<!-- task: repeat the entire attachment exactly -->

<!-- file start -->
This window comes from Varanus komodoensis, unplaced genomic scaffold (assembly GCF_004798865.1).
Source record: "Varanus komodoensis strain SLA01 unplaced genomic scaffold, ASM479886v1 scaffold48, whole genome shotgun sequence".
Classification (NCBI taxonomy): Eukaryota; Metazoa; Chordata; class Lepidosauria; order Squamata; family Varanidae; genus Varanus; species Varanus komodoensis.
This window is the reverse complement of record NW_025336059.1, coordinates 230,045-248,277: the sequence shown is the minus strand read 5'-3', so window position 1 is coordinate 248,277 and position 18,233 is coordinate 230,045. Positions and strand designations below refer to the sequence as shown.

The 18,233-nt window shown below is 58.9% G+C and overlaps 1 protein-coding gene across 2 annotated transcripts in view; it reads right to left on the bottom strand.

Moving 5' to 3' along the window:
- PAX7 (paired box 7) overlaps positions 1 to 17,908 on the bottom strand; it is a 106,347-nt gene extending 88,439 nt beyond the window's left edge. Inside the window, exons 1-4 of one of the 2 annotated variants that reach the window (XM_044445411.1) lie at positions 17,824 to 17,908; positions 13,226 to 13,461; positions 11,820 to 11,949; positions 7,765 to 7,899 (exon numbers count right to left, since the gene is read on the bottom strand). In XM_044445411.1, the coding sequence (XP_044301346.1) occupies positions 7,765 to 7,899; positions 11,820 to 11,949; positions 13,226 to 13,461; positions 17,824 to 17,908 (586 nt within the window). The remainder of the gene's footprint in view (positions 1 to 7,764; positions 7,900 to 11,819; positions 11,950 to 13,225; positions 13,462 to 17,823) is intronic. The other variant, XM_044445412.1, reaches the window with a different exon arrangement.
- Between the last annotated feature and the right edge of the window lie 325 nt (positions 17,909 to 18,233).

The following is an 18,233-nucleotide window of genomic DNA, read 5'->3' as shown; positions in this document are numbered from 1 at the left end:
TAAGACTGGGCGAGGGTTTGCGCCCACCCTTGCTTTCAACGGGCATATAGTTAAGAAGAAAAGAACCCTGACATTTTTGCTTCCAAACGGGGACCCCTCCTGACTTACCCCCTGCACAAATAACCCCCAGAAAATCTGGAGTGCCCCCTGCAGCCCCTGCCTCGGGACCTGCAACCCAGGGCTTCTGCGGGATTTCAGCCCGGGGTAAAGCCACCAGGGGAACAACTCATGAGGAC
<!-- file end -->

This window comes from Varanus komodoensis, unplaced genomic scaffold (assembly GCF_004798865.1).
Source record: "Varanus komodoensis strain SLA01 unplaced genomic scaffold, ASM479886v1 scaffold48, whole genome shotgun sequence".
Classification (NCBI taxonomy): Eukaryota; Metazoa; Chordata; class Lepidosauria; order Squamata; family Varanidae; genus Varanus; species Varanus komodoensis.
This window is the reverse complement of record NW_025336059.1, coordinates 230,045-248,277: the sequence shown is the minus strand read 5'-3', so window position 1 is coordinate 248,277 and position 18,233 is coordinate 230,045. Positions and strand designations below refer to the sequence as shown.

The 18,233-nt window shown below is 58.9% G+C and overlaps 1 protein-coding gene across 2 annotated transcripts in view; it reads right to left on the bottom strand.

Moving 5' to 3' along the window:
- PAX7 (paired box 7) overlaps positions 1 to 17,908 on the bottom strand; it is a 106,347-nt gene extending 88,439 nt beyond the window's left edge. Inside the window, exons 1-4 of one of the 2 annotated variants that reach the window (XM_044445411.1) lie at positions 17,824 to 17,908; positions 13,226 to 13,461; positions 11,820 to 11,949; positions 7,765 to 7,899 (exon numbers count right to left, since the gene is read on the bottom strand). In XM_044445411.1, the coding sequence (XP_044301346.1) occupies positions 7,765 to 7,899; positions 11,820 to 11,949; positions 13,226 to 13,461; positions 17,824 to 17,908 (586 nt within the window). The remainder of the gene's footprint in view (positions 1 to 7,764; positions 7,900 to 11,819; positions 11,950 to 13,225; positions 13,462 to 17,823) is intronic. The other variant, XM_044445412.1, reaches the window with a different exon arrangement.
- Between the last annotated feature and the right edge of the window lie 325 nt (positions 17,909 to 18,233).

The following is an 18,233-nucleotide window of genomic DNA, read 5'->3' as shown; positions in this document are numbered from 1 at the left end:
TAAGACTGGGCGAGGGTTTGCGCCCACCCTTGCTTTCAACGGGCATATAGTTAAGAAGAAAAGAACCCTGACATTTTTGCTTCCAAACGGGGACCCCTCCTGACTTACCCCCTGCACAAATAACCCCCAGAAAATCTGGAGTGCCCCCTGCAGCCCCTGCCTCGGGACCTGCAACCCAGGGCTTCTGCGGGATTTCAGCCCGGGGTAAAGCCACCAGGGGAACAACTCATGAGGAC